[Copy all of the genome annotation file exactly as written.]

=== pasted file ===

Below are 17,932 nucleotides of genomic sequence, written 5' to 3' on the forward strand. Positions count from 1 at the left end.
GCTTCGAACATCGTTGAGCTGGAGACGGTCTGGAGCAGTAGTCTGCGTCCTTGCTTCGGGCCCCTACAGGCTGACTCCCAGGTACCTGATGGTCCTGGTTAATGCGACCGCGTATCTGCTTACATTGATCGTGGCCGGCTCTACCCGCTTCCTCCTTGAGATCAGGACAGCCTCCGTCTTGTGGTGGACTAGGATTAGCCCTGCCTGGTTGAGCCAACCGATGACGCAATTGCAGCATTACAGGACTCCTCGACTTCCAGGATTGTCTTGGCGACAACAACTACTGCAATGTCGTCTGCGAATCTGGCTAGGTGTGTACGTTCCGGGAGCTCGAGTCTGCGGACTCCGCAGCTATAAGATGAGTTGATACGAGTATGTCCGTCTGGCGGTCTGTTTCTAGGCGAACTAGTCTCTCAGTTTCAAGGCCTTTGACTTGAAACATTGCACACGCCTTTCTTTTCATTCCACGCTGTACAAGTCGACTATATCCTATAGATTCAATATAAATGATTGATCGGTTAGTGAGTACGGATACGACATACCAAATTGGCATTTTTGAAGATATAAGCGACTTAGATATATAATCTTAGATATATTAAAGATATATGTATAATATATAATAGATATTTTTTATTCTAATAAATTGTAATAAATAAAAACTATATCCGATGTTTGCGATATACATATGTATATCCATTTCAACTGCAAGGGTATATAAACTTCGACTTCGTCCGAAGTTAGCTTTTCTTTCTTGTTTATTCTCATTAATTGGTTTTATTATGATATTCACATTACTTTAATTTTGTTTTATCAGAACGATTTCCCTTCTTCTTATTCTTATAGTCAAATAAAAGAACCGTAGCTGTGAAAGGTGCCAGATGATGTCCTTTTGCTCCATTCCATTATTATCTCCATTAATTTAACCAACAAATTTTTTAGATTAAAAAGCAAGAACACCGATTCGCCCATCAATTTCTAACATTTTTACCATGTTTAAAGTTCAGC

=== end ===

Below are 17,932 nucleotides of genomic sequence, written 5' to 3' on the forward strand. Positions count from 1 at the left end.
GCTTCGAACATCGTTGAGCTGGAGACGGTCTGGAGCAGTAGTCTGCGTCCTTGCTTCGGGCCCCTACAGGCTGACTCCCAGGTACCTGATGGTCCTGGTTAATGCGACCGCGTATCTGCTTACATTGATCGTGGCCGGCTCTACCCGCTTCCTCCTTGAGATCAGGACAGCCTCCGTCTTGTGGTGGACTAGGATTAGCCCTGCCTGGTTGAGCCAACCGATGACGCAATTGCAGCATTACAGGACTCCTCGACTTCCAGGATTGTCTTGGCGACAACAACTACTGCAATGTCGTCTGCGAATCTGGCTAGGTGTGTACGTTCCGGGAGCTCGAGTCTGCGGACTCCGCAGCTATAAGATGAGTTGATACGAGTATGTCCGTCTGGCGGTCTGTTTCTAGGCGAACTAGTCTCTCAGTTTCAAGGCCTTTGACTTGAAACATTGCACACGCCTTTCTTTTCATTCCACGCTGTACAAGTCGACTATATCCTATAGATTCAATATAAATGATTGATCGGTTAGTGAGTACGGATACGACATACCAAATTGGCATTTTTGAAGATATAAGCGACTTAGATATATAATCTTAGATATATTAAAGATATATGTATAATATATAATAGATATTTTTTATTCTAATAAATTGTAATAAATAAAAACTATATCCGATGTTTGCGATATACATATGTATATCCATTTCAACTGCAAGGGTATATAAACTTCGACTTCGTCCGAAGTTAGCTTTTCTTTCTTGTTTATTCTCATTAATTGGTTTTATTATGATATTCACATTACTTTAATTTTGTTTTATCAGAACGATTTCCCTTCTTCTTATTCTTATAGTCAAATAAAAGAACCGTAGCTGTGAAAGGTGCCAGATGATGTCCTTTTGCTCCATTCCATTATTATCTCCATTAATTTAACCAACAAATTTTTTAGATTAAAAAGCAAGAACACCGATTCGCCCATCAATTTCTAACATTTTTACCATGTTTAAAGTTCAGC